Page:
Sustainability is core to the U.S. Forest Service mission. It goes beyond managing healthy, resilient forests. It’s also about investing in our natural and built infrastructure, and our day-to-day operations, to reduce our greenhouse gas emissions and protect clean air, healthy soils, and drinking water. We strive to mitigate our contributions to climate change, to be net zero in our operations by 2050, and act as a climate positive Agency. Examples of current initiatives are listed below.
Fleet Electrification and Electric Vehicle Charging Stations
The Forest Service has invested in hybrid and electric vehicles for many years and is ramping up efforts to meet the goals of Executive Order 14057: Catalyzing Clean Energy Industries and Jobs Through Federal Sustainability, and further electrify our fleet. Our Eastern Region is piloting the Ford F150 Lightning for field use. Additionally, we are working to provide charging stations for employees and the public at many of our locations in the near future, making it easier to get outside and access all your National Forests have to offer!
Energy and Water Conservation
The U.S. Forest Service is committed to data-driven decision-making. We are creating a new energy data management system to allow us to track the energy and water use of our facilities and associated greenhouse gas emissions. We use this data to inform where to invest in energy and water conservation projects. We recently engaged in a Blanket Purchase Agreement with Siemans to begin work on larger energy savings performance contracts, some of which include installation of solar photovoltaic panels to help reduce our reliance on grid-based energy and improve the efficiency, reliability, and environmental aspects of our work.
Net Zero Waste and Recycling Initiative
To reduce waste and increase recycled materials, the Forest Service is piloting several net zero waste initiatives. These efforts have centered on the installation of waste metering camera-based technology, which allow the contents and volume of waste containers to be tracked and assessed remotely. This approach allows waste managers to not only more closely monitor what materials are being thrown away (and therefore implement new recycling efforts), but also reduce the number of weekly waste hauls, thereby decreasing the associated greenhouse gas emissions from trucks driving to and from waste pickups.
The Greening Fire Team is a voluntary group of interagency employees working to achieve net zero environmental impact on large fire incidents by 2030. The team engages individuals across organizational levels and sectors to develop and implement sustainability best management practices (BMP's) in incident operations.
Green purchasing practices are geared toward sourcing sustainable materials, products, and services to reduce the environmental impact and emissions associated with our buying choices. The U.S. Forest supports initiatives such as the Federal Buy Clean Initiative, which encourages suppliers to identify US-based sources for their materials, as well as the Made in America Initiative. In the future, the federal government will also begin to track Scope 3 emissions, which include our supply chain.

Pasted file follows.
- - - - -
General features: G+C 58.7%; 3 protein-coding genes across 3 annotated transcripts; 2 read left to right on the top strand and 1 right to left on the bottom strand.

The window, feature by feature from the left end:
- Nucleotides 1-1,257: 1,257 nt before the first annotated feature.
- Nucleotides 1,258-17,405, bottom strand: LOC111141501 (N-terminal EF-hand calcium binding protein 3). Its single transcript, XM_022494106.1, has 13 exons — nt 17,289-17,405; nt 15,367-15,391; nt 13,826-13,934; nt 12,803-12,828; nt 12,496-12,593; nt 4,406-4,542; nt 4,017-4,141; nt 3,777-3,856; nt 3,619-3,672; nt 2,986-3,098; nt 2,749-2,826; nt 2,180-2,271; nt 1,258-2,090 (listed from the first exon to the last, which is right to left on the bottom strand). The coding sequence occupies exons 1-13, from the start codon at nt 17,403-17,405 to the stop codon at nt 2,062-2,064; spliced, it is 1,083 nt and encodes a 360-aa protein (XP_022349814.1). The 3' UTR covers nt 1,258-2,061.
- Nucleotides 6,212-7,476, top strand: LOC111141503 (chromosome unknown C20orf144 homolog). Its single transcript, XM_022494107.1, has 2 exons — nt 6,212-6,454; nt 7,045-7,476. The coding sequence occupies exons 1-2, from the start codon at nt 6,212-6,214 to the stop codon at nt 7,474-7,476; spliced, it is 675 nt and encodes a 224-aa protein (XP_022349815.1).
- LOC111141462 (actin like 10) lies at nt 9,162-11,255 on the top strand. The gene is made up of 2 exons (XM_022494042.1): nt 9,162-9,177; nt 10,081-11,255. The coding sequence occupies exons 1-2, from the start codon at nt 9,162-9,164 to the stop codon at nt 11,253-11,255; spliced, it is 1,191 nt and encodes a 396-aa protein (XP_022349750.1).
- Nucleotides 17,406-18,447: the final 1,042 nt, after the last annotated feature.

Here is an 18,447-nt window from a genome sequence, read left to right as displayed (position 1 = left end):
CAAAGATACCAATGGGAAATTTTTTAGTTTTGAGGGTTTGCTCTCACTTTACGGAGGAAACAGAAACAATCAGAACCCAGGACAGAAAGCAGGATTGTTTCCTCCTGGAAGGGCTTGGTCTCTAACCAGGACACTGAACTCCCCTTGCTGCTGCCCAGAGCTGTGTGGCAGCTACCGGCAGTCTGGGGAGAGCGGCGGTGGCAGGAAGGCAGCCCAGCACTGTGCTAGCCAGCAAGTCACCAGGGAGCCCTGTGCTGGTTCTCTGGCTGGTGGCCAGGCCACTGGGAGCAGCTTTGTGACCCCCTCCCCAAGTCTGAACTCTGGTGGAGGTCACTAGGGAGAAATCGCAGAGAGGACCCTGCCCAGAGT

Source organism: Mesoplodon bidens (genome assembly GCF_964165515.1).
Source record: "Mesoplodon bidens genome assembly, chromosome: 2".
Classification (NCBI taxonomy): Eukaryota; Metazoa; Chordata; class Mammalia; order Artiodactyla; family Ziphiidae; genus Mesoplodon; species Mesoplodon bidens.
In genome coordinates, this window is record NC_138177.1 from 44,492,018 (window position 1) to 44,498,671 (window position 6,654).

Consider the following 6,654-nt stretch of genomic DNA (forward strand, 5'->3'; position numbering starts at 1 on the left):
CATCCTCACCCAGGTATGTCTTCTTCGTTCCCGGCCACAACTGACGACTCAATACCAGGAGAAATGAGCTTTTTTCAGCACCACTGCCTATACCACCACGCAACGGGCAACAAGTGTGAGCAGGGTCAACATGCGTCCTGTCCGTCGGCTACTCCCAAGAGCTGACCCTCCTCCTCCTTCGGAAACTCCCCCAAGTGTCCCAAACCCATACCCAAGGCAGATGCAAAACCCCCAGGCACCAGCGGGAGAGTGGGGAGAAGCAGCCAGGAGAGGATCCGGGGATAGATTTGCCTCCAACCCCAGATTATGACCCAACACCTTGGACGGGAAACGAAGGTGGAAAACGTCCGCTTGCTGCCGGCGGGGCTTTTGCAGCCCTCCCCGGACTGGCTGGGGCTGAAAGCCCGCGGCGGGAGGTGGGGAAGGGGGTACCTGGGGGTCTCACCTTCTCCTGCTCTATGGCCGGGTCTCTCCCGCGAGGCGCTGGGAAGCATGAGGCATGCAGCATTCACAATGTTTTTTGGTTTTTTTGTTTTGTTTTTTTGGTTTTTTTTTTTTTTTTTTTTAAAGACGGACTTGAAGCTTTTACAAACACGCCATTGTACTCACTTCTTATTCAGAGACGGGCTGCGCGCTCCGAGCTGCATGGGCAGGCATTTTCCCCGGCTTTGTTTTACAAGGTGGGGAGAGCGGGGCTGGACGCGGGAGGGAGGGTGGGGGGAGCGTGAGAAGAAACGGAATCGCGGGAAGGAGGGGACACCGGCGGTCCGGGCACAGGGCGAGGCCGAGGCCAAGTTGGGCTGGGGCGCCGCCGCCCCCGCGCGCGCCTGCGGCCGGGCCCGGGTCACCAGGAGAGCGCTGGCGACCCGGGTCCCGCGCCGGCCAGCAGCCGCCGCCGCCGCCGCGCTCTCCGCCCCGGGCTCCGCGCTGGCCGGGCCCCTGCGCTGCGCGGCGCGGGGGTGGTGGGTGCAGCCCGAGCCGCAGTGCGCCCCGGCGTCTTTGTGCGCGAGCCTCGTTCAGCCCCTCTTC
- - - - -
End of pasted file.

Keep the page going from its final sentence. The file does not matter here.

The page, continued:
Wood is Good
No matter where we live, forests play an important role in our lives. Healthy forests reduce greenhouse gases in the atmosphere by absorbing carbon dioxide from the air, thus combating climate change. Sequestered carbon is stored in trees, soil, the wood debris on the forest floor, and in long-lasting products made from harvested wood. Read more about long-lasting products on the Forest Service’s Forest Products Laboratory website. Read more about our wood products innovation work within our State, Private and Tribal Forestry branch.
Vehicle Idling Practice
The U.S. Forest Service aims to save money and improve human and environmental health through the elimination of unnecessary vehicle idling and associated emissions. This practice reduces per-mile greenhouse gas emissions and vehicle fuel and maintenance costs. Learn more about it by watching our Vehicle Idling Myth video.
Net Zero is a goal to reach the point where our daily operations are in balance with our environment. When we achieve Net Zero, our ecological footprint is neutral. Working towards balance between people and planet is essential to ensuring sufficient resources for future generations. People have an impact on the environment in many ways. The Forest Service focuses Net Zero efforts on energy, fleet, waste, and water. Learn more about Net Zero.
The Forest Service has guidelines in place to ensure that our newly constructed facilities achieve a sustainability performance beyond what is required under federal law. The Agency has design guidelines and elements in place to guide this work and pursues certifications such as LEED or Green Globes for new buildings. The Agency also has tools, for example, the Built Environment Image Guide, which outline principles of sustainability and how our facilities should reflect their places within natural and cultural landscapes.